As we look back on 2020, economic changes and several regulatory developments have impacted how multinational companies are planning for taxes today. Below, we cover key changes introduced in 2020, potential impacts, and insight into what’s on the horizon for 2021.
Tax Strategies for Multinational Companies
Throughout 2020, tax planning strategies that focused on reducing expenses and maintaining cash flow were front and center—largely due to COVID-19’s many impacts on multinational companies. Taxpayers impacted by changes in the economic environment should consider how these strategies may be beneficial to their business.
The following articles highlight some of these tax-planning strategies:
Export Incentive Tax Benefits
Export incentives continue to provide benefits to many US business owners, especially those that manufacture in the United States and sell outside the country. Final regulations related to the deduction of foreign-derived intangible income (FDII) are generally more favorable to taxpayers, allowing a greater number of US businesses to benefit from these incentives.
GILTI High-Tax Exclusion
Final regulations issued for the global intangible low-taxed income (GILTI) high-tax exclusion provide a potential income deferral opportunity for US businesses that have foreign subsidiaries. Under these rules, US shareholders may elect to exclude any item of a controlled foreign corporation’s (CFC) income subject to a foreign effective rate greater than 18.9% from their GILTI computation.
Mexico Tax Reform
Mexico approved a sweeping tax reform package intended to combat based erosion and profit-shifting arrangements. These changes impact businesses with cross-border transactions, Maquiladora arrangements, Mexican independent agents, and sellers of digital goods and services to Mexican buyers.
CFC Interest Expense Limitation
Final and new proposed regulations were issued for computing the business-interest deduction limitation. These proposed regulations substantially revise a previous set of proposed regulations issued in 2018, including the interest capitalization rules for controlled foreign corporations (CFC). Taxpayers subject to the interest expense limitation should consider how the changes in these regulations could alter their current tax positions.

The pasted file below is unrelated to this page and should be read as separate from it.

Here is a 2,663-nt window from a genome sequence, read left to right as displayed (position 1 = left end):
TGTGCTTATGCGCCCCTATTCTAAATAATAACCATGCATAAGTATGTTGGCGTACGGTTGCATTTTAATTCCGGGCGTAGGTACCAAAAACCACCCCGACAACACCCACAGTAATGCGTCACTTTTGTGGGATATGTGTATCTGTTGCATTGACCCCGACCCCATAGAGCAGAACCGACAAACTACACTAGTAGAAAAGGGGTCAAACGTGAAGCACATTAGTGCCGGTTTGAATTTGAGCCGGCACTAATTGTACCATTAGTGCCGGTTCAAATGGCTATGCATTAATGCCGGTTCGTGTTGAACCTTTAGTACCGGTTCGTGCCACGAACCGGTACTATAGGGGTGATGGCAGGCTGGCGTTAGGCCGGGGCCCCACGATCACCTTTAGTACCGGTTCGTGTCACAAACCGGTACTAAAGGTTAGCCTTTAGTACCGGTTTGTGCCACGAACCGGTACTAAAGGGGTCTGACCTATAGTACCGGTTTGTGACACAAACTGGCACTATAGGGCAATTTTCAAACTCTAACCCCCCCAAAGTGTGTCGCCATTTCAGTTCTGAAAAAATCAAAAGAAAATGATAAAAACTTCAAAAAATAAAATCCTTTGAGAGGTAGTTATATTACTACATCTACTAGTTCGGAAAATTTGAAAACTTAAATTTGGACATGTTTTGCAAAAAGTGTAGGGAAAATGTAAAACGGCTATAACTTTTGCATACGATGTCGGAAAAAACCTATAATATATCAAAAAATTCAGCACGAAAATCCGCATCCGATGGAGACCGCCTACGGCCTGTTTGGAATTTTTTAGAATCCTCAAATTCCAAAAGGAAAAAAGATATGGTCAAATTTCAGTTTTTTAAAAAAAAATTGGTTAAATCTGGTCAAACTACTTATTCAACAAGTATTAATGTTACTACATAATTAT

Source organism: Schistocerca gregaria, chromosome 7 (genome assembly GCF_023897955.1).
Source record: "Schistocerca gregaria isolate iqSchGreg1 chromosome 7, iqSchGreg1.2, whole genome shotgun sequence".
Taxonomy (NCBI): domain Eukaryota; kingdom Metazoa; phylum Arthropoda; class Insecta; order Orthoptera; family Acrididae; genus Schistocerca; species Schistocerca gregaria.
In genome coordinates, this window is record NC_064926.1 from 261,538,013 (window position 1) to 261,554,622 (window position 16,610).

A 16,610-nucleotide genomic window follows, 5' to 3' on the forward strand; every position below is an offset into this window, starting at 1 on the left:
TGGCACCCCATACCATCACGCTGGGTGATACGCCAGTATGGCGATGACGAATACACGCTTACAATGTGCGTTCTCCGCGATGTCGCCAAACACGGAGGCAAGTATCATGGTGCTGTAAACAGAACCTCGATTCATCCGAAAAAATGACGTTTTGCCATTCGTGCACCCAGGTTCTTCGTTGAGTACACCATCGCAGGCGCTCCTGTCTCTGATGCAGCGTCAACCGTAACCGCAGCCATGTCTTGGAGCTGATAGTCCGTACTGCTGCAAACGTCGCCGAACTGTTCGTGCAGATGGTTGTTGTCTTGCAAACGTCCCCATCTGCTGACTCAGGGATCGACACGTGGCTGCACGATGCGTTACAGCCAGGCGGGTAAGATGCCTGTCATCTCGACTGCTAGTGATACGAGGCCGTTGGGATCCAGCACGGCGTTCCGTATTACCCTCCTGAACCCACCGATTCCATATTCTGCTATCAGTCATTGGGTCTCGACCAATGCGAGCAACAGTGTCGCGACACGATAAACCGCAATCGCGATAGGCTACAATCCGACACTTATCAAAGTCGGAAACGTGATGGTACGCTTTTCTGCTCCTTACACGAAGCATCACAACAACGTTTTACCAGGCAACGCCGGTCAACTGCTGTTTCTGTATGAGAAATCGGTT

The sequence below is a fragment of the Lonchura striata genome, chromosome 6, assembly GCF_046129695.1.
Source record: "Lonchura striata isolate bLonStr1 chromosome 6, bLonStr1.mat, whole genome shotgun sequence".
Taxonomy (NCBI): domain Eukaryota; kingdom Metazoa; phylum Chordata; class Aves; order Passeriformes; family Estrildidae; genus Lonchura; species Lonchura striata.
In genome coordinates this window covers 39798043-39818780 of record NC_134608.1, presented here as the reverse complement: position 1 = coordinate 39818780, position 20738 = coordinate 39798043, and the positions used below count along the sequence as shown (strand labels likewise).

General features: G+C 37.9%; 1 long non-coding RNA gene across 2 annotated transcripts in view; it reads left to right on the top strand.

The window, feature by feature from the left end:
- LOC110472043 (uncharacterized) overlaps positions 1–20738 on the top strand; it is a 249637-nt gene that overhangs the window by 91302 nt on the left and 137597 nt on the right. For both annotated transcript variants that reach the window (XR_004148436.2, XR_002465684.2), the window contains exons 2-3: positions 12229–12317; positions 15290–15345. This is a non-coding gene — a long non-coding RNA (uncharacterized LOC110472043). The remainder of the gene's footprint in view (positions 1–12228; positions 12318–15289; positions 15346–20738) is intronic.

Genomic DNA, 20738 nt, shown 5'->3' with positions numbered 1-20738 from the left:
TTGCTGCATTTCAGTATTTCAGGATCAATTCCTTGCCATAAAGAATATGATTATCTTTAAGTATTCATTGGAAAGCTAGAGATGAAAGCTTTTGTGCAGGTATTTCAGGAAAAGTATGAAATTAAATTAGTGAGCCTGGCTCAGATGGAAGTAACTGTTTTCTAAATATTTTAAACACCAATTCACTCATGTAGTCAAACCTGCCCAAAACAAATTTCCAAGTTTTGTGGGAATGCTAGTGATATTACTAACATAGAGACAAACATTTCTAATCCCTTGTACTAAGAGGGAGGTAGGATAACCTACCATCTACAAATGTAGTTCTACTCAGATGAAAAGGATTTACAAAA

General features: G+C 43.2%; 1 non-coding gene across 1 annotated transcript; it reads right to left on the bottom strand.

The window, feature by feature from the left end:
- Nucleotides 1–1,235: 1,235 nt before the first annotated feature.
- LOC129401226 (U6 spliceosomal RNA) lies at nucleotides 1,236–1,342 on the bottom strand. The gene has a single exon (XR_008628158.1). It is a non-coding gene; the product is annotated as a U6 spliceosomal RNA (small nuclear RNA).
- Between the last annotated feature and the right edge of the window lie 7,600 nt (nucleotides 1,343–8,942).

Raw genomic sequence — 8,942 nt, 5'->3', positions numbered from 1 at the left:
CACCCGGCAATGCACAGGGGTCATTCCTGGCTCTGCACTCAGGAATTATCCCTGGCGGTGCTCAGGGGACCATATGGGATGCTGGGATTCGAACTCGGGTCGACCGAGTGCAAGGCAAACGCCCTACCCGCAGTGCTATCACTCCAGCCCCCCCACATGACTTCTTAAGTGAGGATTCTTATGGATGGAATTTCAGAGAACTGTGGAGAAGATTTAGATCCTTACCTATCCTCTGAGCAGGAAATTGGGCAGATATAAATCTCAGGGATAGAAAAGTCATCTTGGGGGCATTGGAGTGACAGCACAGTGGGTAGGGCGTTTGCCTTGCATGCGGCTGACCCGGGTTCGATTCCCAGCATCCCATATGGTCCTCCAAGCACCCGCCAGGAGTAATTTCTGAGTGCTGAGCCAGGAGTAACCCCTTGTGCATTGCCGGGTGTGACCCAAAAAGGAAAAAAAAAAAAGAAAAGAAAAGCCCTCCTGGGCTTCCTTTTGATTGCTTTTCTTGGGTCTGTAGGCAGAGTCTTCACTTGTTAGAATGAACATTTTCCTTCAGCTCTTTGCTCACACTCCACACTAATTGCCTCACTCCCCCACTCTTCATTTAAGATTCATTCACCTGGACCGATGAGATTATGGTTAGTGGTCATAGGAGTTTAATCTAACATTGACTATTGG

Cryptocurrency Tax Update
The IRS released long-anticipated cryptocurrency transaction characterization and reporting guidance in the form of Revenue Ruling 2019-24 and a Q&A-style guide.
As we look to 2021, there are a few key areas that could impact multinational taxpayers.
Guidance on Previously Taxed Earnings and Profit
Long-awaited regulations on previously taxed earnings and profits (PTEP) have been listed on the IRS issued 2020–2021 Priority Guidance Plan.
In December 2018, the IRS and Treasury released Notice 2019-1, addressing the ordering rules for PTEP. The notice stated the Treasury Department and IRS intended to withdraw existing 2006 proposed regulations and issue new proposed regulations. Two years later, we’re still waiting on these new regulations.
Ordering rules for PTEP are currently based on Notice 2019-1, which outlines maintenance of separate PTEP accounts, but falls short of providing guidance on basis issues related to GILTI inclusions. The notice also recognizes the need for simplifying these rules. Both are expected to be addressed in the new proposed regulations.
Biden Administration and Its Tax Proposals
Many of the changes we expect from the Biden Administration’s tax proposals are largely dependent on whether there’s a Republican- or Democrat-controlled Senate. There are two Senate positions still in play in the Georgia run-off elections in January.
Currently, Republicans have 50 seats and Democrats have 48 seats. Democrats would need to pick up the two remaining seats to have control in the Senate. We expect to see more of the Biden Administration’s plans unfold in 2021 after knowing the results of the Georgia run-off election.
Learn more about the Biden Administration’s tax proposals in our article.
Foreign Tax Credit Regulations
On September 29, 2020, the IRS and US Treasury released new proposed foreign tax credit regulations.
The 2020 proposed regulations introduce several changes, including the following:
- Modify the definition of a creditable foreign tax and taxes in lieu of income tax
- Change the time at which foreign taxes accrue and can be claimed as a credit
- Provide guidance on the allocation and appointment of certain deductions
- Supply transition rules related to the impact on loss accounts of the net operating loss (NOL) carrybacks allowed under the Coronavirus Aid, Relief, and Economic Security (CARES) Act
The proposed regulations were published in the Federal Register on November 12, 2020. The IRS is asking for comments within 90 days after that date.
Final regulations on this topic could be released in 2021, but it isn’t yet known how the final regulations would differ from what’s currently proposed.
We’re Here to Help
2020 has been a year of unprecedented changes, and more are likely on the horizon for 2021. To learn more about these changes and what you or your company can do to prepare, contact your Moss Adams professional.